March 16, 2019 | Science News

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March 16, 2019View Digital Issue

Editor's Note

Editor in Chief Nancy Shute discusses how a news story makes it into Science News magazine.
By Nancy Shute | March 7, 2019
Magazine issue: Vol. 195, No. 5 , March 16, 2019 , p. 2

Features

a camera sitting on a melt pond

Feature

Record-low sea ice in 2018 sent ripples through the Bering Sea’s entire ecosystem. Will this be the region’s new normal?
nanosponge

Feature

Nanoparticles coated with blood cell membranes can move through the body to clean up toxins or heal tissues — without instigating an immune reaction.

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SUPPORT SCIENCE NEWS

Science News is a nonprofit.

Help us keep you informed.

Editor's Note

Editor in Chief Nancy Shute discusses how a news story makes it into Science News magazine.

Features

nanosponge
Nanoparticles coated with blood cell membranes can move through the body to clean up toxins or heal tissues — without instigating an immune reaction.
a camera sitting on a melt pond
Record-low sea ice in 2018 sent ripples through the Bering Sea’s entire ecosystem. Will this be the region’s new normal?

News

Ardipithecus ramidus ankle bone
New Ardipithecus ramidus fossils reveal how hominids were shifting toward humanlike walking more than 4 million years ago.
fried chicken
New Yorkers’ levels of artificial trans fats dropped, especially in people who ate out the most, after a citywide ban on the fats in restaurant foods.
honeybee and Wallace's giant bee
Researchers rediscovered the world’s largest bee living in the forests of an island of Indonesia.
Moros intrepidus
A newly found dinosaur called Moros intrepidus fills a hole in the evolutionary history of tyrannosaurs, helping narrow when the group sized up.
vinyl flooring
Children from homes with all vinyl floors and flame-retardant sofas show higher levels of some synthetic chemicals in their bodies than other kids.
Mars ice caps
If a lake under Martian ice is real, there must be a subsurface magma pool to keep conditions warm enough for water to remain liquid, scientists say.
oil painting
Tiny protrusions are from chemical reactions in the paint, say scientists who developed an imaging method that could help curators track the knobs.
scientists working on LIGO
Quantum squeezing of light will help scientists make better gravitational wave detectors.
thunderstorm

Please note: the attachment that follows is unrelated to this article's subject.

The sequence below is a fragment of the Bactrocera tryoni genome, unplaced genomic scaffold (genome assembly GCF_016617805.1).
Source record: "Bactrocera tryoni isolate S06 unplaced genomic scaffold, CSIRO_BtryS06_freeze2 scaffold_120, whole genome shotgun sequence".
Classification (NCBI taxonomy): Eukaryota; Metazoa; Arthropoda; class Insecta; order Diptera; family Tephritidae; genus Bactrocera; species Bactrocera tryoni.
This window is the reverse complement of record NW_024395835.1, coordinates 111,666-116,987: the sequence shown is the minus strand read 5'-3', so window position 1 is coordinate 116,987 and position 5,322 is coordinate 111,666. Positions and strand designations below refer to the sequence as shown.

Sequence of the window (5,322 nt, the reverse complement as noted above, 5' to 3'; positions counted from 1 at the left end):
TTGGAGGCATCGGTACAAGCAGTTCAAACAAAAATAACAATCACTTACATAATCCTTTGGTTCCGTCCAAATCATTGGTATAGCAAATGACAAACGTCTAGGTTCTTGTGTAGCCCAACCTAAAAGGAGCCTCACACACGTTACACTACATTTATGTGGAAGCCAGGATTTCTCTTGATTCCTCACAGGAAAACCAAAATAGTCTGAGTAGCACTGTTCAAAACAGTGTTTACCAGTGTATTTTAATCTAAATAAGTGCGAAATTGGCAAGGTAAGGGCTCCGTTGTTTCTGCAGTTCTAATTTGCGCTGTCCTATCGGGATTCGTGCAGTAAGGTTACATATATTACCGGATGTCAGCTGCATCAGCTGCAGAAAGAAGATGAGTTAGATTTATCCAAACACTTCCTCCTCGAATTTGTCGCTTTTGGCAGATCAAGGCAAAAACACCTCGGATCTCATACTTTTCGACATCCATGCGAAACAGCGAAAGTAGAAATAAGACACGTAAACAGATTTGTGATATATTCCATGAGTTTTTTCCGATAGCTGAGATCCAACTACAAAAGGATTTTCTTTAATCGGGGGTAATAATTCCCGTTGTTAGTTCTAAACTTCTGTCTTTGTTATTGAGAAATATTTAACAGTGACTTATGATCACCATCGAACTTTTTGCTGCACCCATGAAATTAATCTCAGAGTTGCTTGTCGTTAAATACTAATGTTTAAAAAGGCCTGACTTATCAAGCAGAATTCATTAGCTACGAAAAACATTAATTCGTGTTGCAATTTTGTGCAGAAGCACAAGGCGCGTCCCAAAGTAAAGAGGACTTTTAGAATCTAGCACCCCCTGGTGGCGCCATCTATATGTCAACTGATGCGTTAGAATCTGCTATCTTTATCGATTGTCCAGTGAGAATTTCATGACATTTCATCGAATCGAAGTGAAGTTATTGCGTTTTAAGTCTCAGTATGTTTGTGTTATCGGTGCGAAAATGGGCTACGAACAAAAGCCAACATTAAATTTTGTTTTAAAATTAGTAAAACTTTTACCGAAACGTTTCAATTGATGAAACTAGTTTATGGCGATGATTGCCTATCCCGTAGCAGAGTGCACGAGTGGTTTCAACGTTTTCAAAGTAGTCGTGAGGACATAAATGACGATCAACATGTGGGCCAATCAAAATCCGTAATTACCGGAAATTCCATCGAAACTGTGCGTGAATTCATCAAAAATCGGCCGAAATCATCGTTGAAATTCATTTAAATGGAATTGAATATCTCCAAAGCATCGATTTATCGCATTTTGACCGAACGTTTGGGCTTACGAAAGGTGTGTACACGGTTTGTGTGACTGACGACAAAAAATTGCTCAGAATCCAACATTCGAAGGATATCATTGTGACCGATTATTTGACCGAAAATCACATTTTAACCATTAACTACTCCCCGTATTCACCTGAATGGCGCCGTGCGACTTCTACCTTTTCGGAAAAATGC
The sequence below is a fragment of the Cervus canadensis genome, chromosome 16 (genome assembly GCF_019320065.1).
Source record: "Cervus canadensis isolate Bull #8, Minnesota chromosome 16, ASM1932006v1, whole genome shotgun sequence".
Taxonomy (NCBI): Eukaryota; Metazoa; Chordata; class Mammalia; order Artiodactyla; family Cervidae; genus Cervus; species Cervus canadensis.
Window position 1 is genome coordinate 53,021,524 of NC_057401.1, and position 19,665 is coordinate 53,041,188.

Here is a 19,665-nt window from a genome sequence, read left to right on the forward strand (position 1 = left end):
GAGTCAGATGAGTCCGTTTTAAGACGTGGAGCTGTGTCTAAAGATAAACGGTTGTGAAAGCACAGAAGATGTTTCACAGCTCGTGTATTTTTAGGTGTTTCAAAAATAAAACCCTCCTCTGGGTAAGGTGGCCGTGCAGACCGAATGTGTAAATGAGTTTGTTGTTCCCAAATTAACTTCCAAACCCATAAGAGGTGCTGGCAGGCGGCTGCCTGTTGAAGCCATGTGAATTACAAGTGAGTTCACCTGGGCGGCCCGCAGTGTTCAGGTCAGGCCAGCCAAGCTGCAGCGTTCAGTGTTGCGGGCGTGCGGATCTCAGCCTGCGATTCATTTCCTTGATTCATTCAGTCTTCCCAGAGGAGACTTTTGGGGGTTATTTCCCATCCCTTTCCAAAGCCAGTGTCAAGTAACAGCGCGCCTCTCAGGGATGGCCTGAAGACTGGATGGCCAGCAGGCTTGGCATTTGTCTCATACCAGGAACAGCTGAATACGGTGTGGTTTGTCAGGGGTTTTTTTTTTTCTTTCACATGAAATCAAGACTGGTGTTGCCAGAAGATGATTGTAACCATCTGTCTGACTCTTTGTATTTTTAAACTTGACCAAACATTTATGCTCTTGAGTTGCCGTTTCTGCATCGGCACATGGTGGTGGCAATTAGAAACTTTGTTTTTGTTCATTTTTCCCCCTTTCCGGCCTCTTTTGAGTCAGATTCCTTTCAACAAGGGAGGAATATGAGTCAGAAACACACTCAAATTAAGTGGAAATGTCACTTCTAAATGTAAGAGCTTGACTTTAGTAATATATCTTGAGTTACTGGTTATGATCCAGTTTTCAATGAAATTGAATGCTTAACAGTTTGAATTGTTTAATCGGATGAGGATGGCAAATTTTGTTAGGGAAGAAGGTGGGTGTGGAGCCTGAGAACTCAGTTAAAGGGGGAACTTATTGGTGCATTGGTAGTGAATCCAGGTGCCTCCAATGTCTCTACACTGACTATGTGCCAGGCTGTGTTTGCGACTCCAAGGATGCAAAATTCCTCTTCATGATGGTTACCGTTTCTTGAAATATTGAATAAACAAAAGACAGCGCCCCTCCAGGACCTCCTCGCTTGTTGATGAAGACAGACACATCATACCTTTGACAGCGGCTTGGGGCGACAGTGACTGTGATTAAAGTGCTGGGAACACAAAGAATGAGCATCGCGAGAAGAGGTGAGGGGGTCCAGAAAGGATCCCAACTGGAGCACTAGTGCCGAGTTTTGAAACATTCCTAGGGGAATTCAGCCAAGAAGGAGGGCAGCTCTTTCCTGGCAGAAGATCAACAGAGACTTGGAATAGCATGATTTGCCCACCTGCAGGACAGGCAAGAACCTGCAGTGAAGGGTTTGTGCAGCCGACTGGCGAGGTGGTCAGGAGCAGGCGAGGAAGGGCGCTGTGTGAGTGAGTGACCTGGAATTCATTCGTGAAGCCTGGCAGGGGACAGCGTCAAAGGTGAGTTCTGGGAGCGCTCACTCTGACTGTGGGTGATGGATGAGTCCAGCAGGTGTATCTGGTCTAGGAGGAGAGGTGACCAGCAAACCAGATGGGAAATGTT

Particle physics sheds new light on the electric potential of thunderstorms.
professor in lecture room
Seeing intelligence as fixed can result in lower grades, especially for certain minorities
shadow of Opportunity rover on Mars
After 15 years of exploring Mars, a dust storm led to the demise of NASA’s longest-lived rover.
ebola poster
The first multidrug clinical trial of Ebola treatments is underway amid an outbreak in Congo.
stone megalith in Sardinia
Megaliths spread across the continent due to seafarers’ influence, researcher says.
illustration of brain activity
Newly described patterns of brain activity may help reveal the level of awareness in people with brain injuries.
rat eating
A select group of brain cells responds to both flavor and location, a specialty that may help an animal find the next good meal.
yaks in Mongolia
The hardened plaque on teeth is helping scientists trace the history of dairying in Mongolia.
drinking water
A newly designed material uses only light to speedily remove 99.9999 percent of microbes from water.
Greenland ice sheet
There may be yet another large crater buried beneath Greenland’s ice sheet. But it’s probably not related to the first one found last year.
ultima thule
Scientists are rethinking the shape of the space rock, once thought to be a snowman.
insulator
Extreme heat and temperature swings are no match for this lightweight insulator.

Notebook

Pappochelys rosinae
A 240-million-year-old fossil reveals the oldest known case of bone cancer in an amniote, a group that includes mammals, birds and reptiles.
breathable fabric
A yarn-based textile can switch from breathable to insulating and back again, depending on how much you sweat.
doctor carrying donor organ
Fifty years ago, surgeons’ supply of heart donations was woefully low.
red wolves
Mystery canids on Texas’ Galveston Island carry red wolf DNA, thought to be extinct in the wild for 40 years.
eel catfish
North America’s fox squirrel, the venomous striped eel catfish and 64 other species are now considered invasive in the European Union.

Reviews & Previews

King Richard III’s bones
From fish to dinosaurs to King Richard III, ‘Skeleton Keys’ surveys the scientific and cultural history of bones.

Letters to the Editor

Readers had comments and questions about Ultima Thule, photosynthesis and more.

Science Visualized

pollen shapes
These pollen patterns can all be explained by one simple trick of physics: phase separation.